Since not all characters have the same width, these functions let you check the width of a character. See Primitive Indent, and Screen Lines, for related functions.
This function returns the width in columns of the character
char, if it were displayed in the current buffer (i.e., taking
into account the buffer’s display table, if any; see Display Tables). The width of a tab character is usually
(see Usual Display).
This function returns the width in columns of the string string, if it were displayed in the current buffer and the selected window.
This function returns the part of string that fits within width columns, as a new string.
If string does not reach width, then the result ends where string ends. If one multi-column character in string extends across the column width, that character is not included in the result. Thus, the result can fall short of width but cannot go beyond it.
The optional argument start-column specifies the starting column.
If this is non-
nil, then the first start-column columns of
the string are omitted from the value. If one multi-column character in
string extends across the column start-column, that
character is not included.
The optional argument padding, if non-
nil, is a padding
character added at the beginning and end of the result string, to extend
it to exactly width columns. The padding character is used at the
end of the result if it falls short of width. It is also used at
the beginning of the result if one multi-column character in
string extends across the column start-column.
If ellipsis is non-
nil, it should be a string which will
replace the end of string (including any padding) if it extends
beyond width, unless the display width of string is equal
to or less than the display width of ellipsis. If
ellipsis is non-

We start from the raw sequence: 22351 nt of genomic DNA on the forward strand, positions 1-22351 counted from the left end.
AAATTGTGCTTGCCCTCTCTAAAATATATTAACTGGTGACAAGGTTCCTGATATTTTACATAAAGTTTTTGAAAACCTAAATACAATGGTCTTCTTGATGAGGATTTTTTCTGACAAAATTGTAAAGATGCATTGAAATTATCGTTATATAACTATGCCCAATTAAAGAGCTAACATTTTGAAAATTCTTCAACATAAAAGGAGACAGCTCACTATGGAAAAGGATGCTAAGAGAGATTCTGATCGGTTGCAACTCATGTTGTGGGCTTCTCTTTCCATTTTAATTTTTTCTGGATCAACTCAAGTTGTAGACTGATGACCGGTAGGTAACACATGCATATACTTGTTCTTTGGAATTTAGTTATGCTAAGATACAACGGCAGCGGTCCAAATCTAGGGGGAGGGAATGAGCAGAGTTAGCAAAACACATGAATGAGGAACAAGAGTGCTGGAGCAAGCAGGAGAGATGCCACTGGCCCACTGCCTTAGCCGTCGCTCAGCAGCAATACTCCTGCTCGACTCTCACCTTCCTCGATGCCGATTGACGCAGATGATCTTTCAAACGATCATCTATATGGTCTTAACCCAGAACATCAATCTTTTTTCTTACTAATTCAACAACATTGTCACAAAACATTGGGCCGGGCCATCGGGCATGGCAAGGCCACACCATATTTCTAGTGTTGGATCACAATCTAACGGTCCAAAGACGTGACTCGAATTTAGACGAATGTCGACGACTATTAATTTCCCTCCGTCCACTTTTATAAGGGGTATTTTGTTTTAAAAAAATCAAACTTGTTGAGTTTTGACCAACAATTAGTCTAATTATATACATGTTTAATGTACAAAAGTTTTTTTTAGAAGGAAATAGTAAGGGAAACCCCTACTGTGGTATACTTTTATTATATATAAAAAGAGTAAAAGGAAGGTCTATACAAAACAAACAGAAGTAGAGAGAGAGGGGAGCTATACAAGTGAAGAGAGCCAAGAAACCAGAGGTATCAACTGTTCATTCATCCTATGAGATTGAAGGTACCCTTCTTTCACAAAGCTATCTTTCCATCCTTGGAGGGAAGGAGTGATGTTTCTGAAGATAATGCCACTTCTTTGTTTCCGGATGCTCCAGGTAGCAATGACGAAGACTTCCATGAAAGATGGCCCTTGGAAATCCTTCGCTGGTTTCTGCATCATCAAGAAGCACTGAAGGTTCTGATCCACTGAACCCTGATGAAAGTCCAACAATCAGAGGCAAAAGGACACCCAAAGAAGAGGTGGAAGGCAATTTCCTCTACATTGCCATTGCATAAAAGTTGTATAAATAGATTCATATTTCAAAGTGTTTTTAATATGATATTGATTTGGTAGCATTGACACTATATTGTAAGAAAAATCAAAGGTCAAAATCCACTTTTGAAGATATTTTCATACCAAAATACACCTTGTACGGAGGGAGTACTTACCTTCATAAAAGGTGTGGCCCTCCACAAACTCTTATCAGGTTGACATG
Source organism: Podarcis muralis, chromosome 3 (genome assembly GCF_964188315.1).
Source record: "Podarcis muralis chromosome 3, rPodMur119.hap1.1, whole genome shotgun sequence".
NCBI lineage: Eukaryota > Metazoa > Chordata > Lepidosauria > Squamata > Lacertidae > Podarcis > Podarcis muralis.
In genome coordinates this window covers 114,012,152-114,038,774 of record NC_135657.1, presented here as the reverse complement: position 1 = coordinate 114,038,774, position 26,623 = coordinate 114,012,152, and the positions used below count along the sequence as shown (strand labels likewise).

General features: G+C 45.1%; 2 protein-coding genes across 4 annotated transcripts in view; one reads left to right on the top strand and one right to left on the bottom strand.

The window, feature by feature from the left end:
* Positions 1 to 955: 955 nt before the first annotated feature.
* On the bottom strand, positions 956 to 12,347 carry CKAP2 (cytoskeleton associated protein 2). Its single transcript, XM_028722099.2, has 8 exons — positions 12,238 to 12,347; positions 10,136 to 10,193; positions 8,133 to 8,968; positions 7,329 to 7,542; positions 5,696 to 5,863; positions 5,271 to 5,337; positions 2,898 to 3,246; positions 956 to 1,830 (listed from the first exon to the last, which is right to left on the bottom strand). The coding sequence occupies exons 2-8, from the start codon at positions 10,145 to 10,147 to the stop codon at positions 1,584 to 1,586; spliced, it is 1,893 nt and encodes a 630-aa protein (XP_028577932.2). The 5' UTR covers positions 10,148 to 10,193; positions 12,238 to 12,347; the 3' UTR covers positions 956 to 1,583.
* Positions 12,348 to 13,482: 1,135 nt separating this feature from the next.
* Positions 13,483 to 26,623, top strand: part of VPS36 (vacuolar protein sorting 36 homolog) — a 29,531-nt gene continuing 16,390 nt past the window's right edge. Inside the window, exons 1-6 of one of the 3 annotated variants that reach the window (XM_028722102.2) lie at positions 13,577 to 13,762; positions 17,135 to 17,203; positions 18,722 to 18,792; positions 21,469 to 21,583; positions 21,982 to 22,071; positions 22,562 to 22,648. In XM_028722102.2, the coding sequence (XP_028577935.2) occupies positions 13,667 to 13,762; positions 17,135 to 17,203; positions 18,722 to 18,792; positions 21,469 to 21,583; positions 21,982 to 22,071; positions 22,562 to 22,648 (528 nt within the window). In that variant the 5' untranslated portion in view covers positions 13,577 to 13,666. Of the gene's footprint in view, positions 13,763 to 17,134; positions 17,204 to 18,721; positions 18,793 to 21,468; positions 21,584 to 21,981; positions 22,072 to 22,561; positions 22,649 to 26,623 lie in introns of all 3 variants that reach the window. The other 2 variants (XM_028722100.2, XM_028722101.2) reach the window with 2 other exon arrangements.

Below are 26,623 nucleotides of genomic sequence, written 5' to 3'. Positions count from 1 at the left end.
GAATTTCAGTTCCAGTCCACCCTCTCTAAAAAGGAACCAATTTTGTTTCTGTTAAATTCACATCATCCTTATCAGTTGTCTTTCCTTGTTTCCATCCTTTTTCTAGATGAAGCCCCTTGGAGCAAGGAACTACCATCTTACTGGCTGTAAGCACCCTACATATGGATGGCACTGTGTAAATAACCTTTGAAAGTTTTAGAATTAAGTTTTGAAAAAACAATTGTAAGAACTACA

nil and not a string, it stands for
(truncate-string-to-width "\tab\t" 12 4) ⇒ "ab" (truncate-string-to-width "\tab\t" 12 4 ?\s) ⇒ " ab "
The following function returns the size in pixels of text as if it were
displayed in a given window. This function is used by
fit-window-to-buffer (see Resizing Windows) and
fit-frame-to-buffer (see Size and Position) to make a window
exactly as large as the text it contains.
This function returns the size of the text of window’s buffer in pixels. window must be a live window and defaults to the selected one. The return value is a cons of the maximum pixel-width of any text line and the maximum pixel-height of all text lines.
The optional argument from, if non-
nil, specifies the first
text position to consider and defaults to the minimum accessible
position of the buffer. If from is
t, it uses the minimum
accessible position that is not a newline character. The optional
argument to, if non-
nil, specifies the last text position
to consider and defaults to the maximum accessible position of the
buffer. If to is
t, it uses the maximum accessible
position that is not a newline character.
The optional argument x-limit, if non-
nil, specifies the
maximum pixel-width that can be returned. x-limit
omitted, means to use the pixel-width of window’s body
(see Window Sizes); this is useful when the caller does not intend
to change the width of window. Otherwise, the caller should
specify here the maximum width window’s body may assume. Text
whose x-coordinate is beyond x-limit is ignored. Since
calculating the width of long lines can take some time, it’s always a
good idea to make this argument as small as needed; in particular, if
the buffer might contain long lines that will be truncated anyway.
The optional argument y-limit, if non-
nil, specifies the
maximum pixel-height that can be returned. Text lines whose
y-coordinate is beyond y-limit are ignored. Since calculating the
pixel-height of a large buffer can take some time, it makes sense to
specify this argument; in particular, if the caller does not know the
size of the buffer.
The optional argument mode-and-header-line
nil or omitted
means to not include the height of the mode- or header-line of
window in the return value. If it is either the symbol
header-line, include only the height of that
line, if present, in the return value. If it is
t, include the
height of both, if present, in the return value.